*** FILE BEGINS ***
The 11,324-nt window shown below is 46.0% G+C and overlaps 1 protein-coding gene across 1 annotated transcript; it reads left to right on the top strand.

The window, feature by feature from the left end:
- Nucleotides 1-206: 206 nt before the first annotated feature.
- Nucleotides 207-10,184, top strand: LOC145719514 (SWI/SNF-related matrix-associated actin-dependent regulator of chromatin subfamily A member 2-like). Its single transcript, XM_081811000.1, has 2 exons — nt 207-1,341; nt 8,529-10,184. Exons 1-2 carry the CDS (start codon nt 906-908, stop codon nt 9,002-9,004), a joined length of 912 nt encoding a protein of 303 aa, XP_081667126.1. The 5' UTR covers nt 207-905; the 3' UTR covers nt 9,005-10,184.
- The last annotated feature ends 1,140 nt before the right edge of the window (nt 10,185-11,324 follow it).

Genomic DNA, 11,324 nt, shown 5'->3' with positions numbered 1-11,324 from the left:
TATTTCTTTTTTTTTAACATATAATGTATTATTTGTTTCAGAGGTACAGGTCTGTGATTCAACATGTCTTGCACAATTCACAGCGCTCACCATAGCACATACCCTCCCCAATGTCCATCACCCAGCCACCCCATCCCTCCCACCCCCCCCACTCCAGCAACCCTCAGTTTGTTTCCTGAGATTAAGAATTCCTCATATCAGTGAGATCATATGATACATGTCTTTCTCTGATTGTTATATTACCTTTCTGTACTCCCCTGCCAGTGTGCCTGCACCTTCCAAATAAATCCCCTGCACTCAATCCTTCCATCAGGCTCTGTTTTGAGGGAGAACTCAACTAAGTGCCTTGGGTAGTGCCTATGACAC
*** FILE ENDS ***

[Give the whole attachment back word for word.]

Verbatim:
The 11,324-nt window shown below is 46.0% G+C and overlaps 1 protein-coding gene across 1 annotated transcript; it reads left to right on the top strand.

The window, feature by feature from the left end:
- Nucleotides 1-206: 206 nt before the first annotated feature.
- Nucleotides 207-10,184, top strand: LOC145719514 (SWI/SNF-related matrix-associated actin-dependent regulator of chromatin subfamily A member 2-like). Its single transcript, XM_081811000.1, has 2 exons — nt 207-1,341; nt 8,529-10,184. Exons 1-2 carry the CDS (start codon nt 906-908, stop codon nt 9,002-9,004), a joined length of 912 nt encoding a protein of 303 aa, XP_081667126.1. The 5' UTR covers nt 207-905; the 3' UTR covers nt 9,005-10,184.
- The last annotated feature ends 1,140 nt before the right edge of the window (nt 10,185-11,324 follow it).

Genomic DNA, 11,324 nt, shown 5'->3' with positions numbered 1-11,324 from the left:
TATTTCTTTTTTTTTAACATATAATGTATTATTTGTTTCAGAGGTACAGGTCTGTGATTCAACATGTCTTGCACAATTCACAGCGCTCACCATAGCACATACCCTCCCCAATGTCCATCACCCAGCCACCCCATCCCTCCCACCCCCCCCACTCCAGCAACCCTCAGTTTGTTTCCTGAGATTAAGAATTCCTCATATCAGTGAGATCATATGATACATGTCTTTCTCTGATTGTTATATTACCTTTCTGTACTCCCCTGCCAGTGTGCCTGCACCTTCCAAATAAATCCCCTGCACTCAATCCTTCCATCAGGCTCTGTTTTGAGGGAGAACTCAACTAAGTGCCTTGGGTAGTGCCTATGACAC